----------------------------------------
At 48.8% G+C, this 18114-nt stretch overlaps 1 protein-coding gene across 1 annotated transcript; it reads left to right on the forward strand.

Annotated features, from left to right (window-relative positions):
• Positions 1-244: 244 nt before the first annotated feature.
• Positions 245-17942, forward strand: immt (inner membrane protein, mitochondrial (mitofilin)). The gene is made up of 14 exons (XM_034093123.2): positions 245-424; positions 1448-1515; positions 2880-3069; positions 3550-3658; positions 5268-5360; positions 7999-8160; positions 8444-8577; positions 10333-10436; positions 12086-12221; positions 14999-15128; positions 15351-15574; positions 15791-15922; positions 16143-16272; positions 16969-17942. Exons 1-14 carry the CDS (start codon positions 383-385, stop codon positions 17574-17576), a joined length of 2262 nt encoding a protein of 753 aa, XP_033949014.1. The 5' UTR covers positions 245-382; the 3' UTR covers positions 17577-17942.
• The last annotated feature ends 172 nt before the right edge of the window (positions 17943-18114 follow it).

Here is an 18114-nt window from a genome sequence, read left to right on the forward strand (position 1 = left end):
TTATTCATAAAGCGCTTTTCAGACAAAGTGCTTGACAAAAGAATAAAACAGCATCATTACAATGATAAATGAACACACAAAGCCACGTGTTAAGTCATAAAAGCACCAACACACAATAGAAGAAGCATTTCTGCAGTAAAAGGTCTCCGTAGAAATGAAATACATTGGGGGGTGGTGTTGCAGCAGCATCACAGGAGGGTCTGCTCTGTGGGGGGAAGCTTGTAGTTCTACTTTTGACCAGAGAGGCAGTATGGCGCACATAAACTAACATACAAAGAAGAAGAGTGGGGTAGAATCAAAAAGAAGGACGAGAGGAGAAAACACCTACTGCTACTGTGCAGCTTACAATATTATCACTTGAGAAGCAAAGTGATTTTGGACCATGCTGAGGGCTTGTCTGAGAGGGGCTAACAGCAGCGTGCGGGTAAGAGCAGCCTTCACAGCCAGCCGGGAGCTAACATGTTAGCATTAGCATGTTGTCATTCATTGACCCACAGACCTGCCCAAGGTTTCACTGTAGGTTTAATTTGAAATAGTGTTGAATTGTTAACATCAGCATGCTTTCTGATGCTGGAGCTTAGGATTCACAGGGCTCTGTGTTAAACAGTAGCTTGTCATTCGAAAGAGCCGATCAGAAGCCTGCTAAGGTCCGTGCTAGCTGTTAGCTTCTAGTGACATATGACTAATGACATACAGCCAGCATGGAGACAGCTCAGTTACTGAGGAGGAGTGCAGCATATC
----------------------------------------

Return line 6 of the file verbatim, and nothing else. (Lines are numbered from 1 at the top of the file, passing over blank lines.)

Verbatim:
Here is an 18114-nt window from a genome sequence, read left to right on the forward strand (position 1 = left end):